“I don’t pay much mind into the seeding,” guard Andre Stringer said. “My main focus is on Texas A&M. Hopefully we can win this one and the next one, and wherever we lie (in the standings) we’ll just go from there.”

Assuming, which is dangerous given the SEC’s parity, that LSU, Georgia, Texas A&M and Vandy all split their final two games, then LSU would creep in to the No. 8 seed. And still face Georgia.

Put simply, a push further up the SEC seating chart requires help from the Volunteers, who reside on the cutline for an at-large NCAA tournament bid, and the Razorbacks.

For example, if LSU finds a way to sweep the Aggies and Rebels to finish at 10-8 in the SEC, the Tigers could climb as high as No. 6, but only if Arkansas and Tennessee each finish 1-1 to allow LSU to win a three-team tiebreaker with a higher overall win percentage.

“It’s going to be the most intense week for our league,” Stringer said. “We’ve got a lot of teams that are fighting with everything to get just one spot ahead. ... It’s very imperative. Every team is fighting for whatever they can get.”

But the trade-off would mean LSU plays in the final game Thursday, which tips off at 9 p.m. March 14, and would have to go at the same time March 15 if it advances to a quarterfinal.

Which raises the question: Does Jones have an optimal seeding to ensure LSU can have as favorable a schedule as possible if it wants to take off on a four-day run at Bridgestone Arena? Not really.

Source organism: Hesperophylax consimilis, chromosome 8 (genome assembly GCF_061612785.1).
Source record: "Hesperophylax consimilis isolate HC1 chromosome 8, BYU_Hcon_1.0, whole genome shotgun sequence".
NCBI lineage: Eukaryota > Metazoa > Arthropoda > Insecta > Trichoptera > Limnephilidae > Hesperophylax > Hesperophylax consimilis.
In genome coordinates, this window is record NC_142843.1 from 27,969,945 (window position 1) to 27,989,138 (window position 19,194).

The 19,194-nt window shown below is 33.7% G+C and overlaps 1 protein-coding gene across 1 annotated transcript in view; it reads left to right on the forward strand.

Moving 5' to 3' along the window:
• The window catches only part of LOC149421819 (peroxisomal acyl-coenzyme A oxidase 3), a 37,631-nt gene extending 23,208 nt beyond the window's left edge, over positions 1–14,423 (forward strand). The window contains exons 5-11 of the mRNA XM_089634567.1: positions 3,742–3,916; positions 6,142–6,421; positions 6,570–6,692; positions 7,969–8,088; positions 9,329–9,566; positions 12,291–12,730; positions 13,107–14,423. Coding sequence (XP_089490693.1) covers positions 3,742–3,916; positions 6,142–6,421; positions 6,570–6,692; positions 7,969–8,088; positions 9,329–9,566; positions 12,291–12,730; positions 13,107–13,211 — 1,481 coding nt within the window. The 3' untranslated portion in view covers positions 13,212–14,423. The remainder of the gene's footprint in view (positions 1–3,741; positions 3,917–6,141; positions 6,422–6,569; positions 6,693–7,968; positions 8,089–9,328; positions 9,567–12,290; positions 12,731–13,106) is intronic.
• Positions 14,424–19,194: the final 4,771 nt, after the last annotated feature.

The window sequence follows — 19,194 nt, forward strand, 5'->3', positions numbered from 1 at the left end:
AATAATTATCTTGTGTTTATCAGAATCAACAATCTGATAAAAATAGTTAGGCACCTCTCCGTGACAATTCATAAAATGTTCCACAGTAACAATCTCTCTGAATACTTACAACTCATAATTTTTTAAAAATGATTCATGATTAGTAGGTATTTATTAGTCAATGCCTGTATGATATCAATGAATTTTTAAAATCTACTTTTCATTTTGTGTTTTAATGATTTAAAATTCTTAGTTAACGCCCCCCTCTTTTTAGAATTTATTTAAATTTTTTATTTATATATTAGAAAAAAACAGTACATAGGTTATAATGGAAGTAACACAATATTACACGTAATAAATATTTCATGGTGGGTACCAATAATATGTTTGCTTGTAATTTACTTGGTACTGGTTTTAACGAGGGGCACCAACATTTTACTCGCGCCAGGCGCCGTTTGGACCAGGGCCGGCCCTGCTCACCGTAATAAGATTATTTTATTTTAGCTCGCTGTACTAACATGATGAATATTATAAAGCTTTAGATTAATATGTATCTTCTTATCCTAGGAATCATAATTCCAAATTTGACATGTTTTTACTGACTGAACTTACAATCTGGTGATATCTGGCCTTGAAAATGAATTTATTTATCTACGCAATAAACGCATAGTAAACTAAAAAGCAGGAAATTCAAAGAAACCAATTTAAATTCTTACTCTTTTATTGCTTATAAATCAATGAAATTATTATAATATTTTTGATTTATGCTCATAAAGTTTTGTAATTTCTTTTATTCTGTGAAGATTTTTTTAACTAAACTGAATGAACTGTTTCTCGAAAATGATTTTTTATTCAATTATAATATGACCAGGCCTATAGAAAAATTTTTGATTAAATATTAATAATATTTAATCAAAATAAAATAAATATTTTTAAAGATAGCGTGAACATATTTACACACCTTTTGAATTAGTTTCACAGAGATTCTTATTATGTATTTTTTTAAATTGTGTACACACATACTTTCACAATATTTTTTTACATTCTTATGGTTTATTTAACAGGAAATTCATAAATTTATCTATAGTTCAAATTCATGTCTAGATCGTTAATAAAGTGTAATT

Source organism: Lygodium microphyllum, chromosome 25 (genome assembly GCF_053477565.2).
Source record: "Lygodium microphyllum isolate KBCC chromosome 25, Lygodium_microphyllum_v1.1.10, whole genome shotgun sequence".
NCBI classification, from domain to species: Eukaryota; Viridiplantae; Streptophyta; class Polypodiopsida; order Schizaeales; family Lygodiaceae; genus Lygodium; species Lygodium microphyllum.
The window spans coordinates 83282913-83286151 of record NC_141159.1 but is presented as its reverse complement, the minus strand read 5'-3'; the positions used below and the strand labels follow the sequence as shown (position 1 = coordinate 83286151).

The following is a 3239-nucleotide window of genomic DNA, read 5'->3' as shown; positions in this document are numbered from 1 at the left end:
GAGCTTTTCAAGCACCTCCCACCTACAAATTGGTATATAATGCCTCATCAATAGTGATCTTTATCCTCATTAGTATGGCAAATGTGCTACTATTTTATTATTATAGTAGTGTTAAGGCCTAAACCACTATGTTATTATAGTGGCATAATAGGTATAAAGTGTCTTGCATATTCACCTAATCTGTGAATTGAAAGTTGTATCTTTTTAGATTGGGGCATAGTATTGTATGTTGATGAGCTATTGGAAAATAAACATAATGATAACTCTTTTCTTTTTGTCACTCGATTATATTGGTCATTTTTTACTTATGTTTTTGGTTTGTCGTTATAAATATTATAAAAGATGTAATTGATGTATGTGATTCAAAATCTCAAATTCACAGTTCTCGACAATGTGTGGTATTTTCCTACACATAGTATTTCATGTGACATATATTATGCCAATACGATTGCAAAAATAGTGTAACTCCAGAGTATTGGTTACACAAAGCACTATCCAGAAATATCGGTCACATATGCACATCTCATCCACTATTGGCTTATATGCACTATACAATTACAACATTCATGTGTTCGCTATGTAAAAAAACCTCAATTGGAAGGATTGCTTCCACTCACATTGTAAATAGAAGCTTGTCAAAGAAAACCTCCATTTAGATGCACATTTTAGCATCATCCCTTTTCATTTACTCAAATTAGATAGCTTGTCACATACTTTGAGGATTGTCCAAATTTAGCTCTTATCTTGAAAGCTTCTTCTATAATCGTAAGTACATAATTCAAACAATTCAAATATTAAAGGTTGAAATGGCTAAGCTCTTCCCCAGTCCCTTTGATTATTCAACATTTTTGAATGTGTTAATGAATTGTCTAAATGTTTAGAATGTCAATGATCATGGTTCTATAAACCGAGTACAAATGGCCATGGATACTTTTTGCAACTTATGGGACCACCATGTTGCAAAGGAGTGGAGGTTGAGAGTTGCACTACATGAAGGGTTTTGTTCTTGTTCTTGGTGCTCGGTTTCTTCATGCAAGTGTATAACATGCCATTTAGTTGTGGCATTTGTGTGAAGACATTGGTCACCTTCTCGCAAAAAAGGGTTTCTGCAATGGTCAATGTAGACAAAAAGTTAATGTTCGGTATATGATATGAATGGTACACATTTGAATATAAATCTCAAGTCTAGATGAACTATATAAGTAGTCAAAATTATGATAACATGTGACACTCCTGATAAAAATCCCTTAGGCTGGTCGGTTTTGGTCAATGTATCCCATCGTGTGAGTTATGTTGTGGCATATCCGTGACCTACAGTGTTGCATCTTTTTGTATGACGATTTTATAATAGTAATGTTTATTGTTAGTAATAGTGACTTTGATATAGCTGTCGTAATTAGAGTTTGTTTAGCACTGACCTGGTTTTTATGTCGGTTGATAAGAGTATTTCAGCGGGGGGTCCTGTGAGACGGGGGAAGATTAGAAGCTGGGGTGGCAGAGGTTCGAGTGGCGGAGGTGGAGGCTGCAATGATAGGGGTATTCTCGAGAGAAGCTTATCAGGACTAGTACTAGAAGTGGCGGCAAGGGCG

“When you are where we are right now, that really doesn’t matter,” Jones said. “You’re going to get you some rest time, and then you’re going to have to turn around. It’s going to be tough. It’s just going to be about managing your time, and your practice time.”

O’Bryant took the same tack.

“It’s something, as basketball players that were used to, jumping from game to game,” O’Bryant said. “We really don’t think about it. Having too much of a break hurts you.”

Escaping a meeting between the eighth- and ninth-seeded squads carries another advantage: avoiding a likely quarterfinal against No. 11 Florida.

The Gators (23-5, 13-3), who have already secured at least a share of the SEC regular-season title, still nurture hopes — however slim — of securing a No. 1 seed and preferential regional location in the NCAA tournament. A dominant run in Nashville wouldn’t hurt.

Yet broaching the topic of ducking a date with Florida isn’t palatable — at least vocally — to LSU.

“I want to face Florida — the best of the best,” Hickey said. “Winning that would show what we can do. We’re not going to run from a challenge. We’re going to lace them up, just like they lace them up.”

Besides, avoiding the Gators might just put LSU in the path of Alabama and Kentucky, which are tied for second place and the potential Nos. 2 and 3 seeds. The Wildcats and Crimson Tide are considered potential teams to be among the first four teams left out of the NCAA tournament, and victories in Nashville during a deep run could curb the risk of being left on the stoop.

“Everyone will be playing with a sense of urgency regardless of who that is,” Jones said. “If you’re playing somebody lower, they could be playing to extend their season, trying to survive and playing to get in some type of postseason play.”

And perhaps, it’s all for the best to avoid complexity when it comes to an approach next week.

“Just get on a roll,” O’Bryant said. “We just need to get a win the first day and don’t look back.”